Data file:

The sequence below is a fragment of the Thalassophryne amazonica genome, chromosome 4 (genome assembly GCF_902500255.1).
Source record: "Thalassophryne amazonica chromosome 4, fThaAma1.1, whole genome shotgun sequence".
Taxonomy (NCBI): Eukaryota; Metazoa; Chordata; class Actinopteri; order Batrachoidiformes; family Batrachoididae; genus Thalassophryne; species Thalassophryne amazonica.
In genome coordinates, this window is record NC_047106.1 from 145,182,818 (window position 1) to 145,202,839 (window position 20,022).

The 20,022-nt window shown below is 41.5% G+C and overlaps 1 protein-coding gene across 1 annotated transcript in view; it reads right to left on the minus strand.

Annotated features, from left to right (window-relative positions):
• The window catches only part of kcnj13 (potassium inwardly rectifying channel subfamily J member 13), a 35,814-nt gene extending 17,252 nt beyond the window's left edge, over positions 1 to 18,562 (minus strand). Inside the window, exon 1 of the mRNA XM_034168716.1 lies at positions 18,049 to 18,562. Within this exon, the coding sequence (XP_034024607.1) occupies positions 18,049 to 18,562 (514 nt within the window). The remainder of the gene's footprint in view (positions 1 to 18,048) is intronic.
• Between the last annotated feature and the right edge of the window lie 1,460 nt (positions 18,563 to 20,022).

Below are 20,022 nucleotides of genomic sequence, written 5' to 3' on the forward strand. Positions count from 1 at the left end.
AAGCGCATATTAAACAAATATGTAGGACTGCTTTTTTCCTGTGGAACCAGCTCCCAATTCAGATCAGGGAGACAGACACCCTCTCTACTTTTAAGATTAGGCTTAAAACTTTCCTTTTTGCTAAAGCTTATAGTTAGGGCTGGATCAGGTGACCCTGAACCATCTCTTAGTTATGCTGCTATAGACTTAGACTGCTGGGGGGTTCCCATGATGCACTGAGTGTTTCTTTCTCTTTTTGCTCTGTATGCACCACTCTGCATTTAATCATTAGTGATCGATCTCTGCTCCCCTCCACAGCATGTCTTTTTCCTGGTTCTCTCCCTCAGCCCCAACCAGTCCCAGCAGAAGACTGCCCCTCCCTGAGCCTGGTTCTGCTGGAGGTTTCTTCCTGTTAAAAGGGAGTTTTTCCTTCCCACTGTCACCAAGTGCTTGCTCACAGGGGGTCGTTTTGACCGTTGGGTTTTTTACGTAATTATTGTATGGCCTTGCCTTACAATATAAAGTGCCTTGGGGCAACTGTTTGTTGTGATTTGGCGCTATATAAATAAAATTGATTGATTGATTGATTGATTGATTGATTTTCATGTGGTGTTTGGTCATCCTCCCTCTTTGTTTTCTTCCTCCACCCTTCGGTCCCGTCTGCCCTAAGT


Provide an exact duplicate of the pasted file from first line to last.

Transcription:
The sequence below is a fragment of the Thalassophryne amazonica genome, chromosome 4 (genome assembly GCF_902500255.1).
Source record: "Thalassophryne amazonica chromosome 4, fThaAma1.1, whole genome shotgun sequence".
Taxonomy (NCBI): Eukaryota; Metazoa; Chordata; class Actinopteri; order Batrachoidiformes; family Batrachoididae; genus Thalassophryne; species Thalassophryne amazonica.
In genome coordinates, this window is record NC_047106.1 from 145,182,818 (window position 1) to 145,202,839 (window position 20,022).

The 20,022-nt window shown below is 41.5% G+C and overlaps 1 protein-coding gene across 1 annotated transcript in view; it reads right to left on the minus strand.

Annotated features, from left to right (window-relative positions):
• The window catches only part of kcnj13 (potassium inwardly rectifying channel subfamily J member 13), a 35,814-nt gene extending 17,252 nt beyond the window's left edge, over positions 1 to 18,562 (minus strand). Inside the window, exon 1 of the mRNA XM_034168716.1 lies at positions 18,049 to 18,562. Within this exon, the coding sequence (XP_034024607.1) occupies positions 18,049 to 18,562 (514 nt within the window). The remainder of the gene's footprint in view (positions 1 to 18,048) is intronic.
• Between the last annotated feature and the right edge of the window lie 1,460 nt (positions 18,563 to 20,022).

Below are 20,022 nucleotides of genomic sequence, written 5' to 3' on the forward strand. Positions count from 1 at the left end.
AAGCGCATATTAAACAAATATGTAGGACTGCTTTTTTCCTGTGGAACCAGCTCCCAATTCAGATCAGGGAGACAGACACCCTCTCTACTTTTAAGATTAGGCTTAAAACTTTCCTTTTTGCTAAAGCTTATAGTTAGGGCTGGATCAGGTGACCCTGAACCATCTCTTAGTTATGCTGCTATAGACTTAGACTGCTGGGGGGTTCCCATGATGCACTGAGTGTTTCTTTCTCTTTTTGCTCTGTATGCACCACTCTGCATTTAATCATTAGTGATCGATCTCTGCTCCCCTCCACAGCATGTCTTTTTCCTGGTTCTCTCCCTCAGCCCCAACCAGTCCCAGCAGAAGACTGCCCCTCCCTGAGCCTGGTTCTGCTGGAGGTTTCTTCCTGTTAAAAGGGAGTTTTTCCTTCCCACTGTCACCAAGTGCTTGCTCACAGGGGGTCGTTTTGACCGTTGGGTTTTTTACGTAATTATTGTATGGCCTTGCCTTACAATATAAAGTGCCTTGGGGCAACTGTTTGTTGTGATTTGGCGCTATATAAATAAAATTGATTGATTGATTGATTGATTGATTGATTTTCATGTGGTGTTTGGTCATCCTCCCTCTTTGTTTTCTTCCTCCACCCTTCGGTCCCGTCTGCCCTAAGT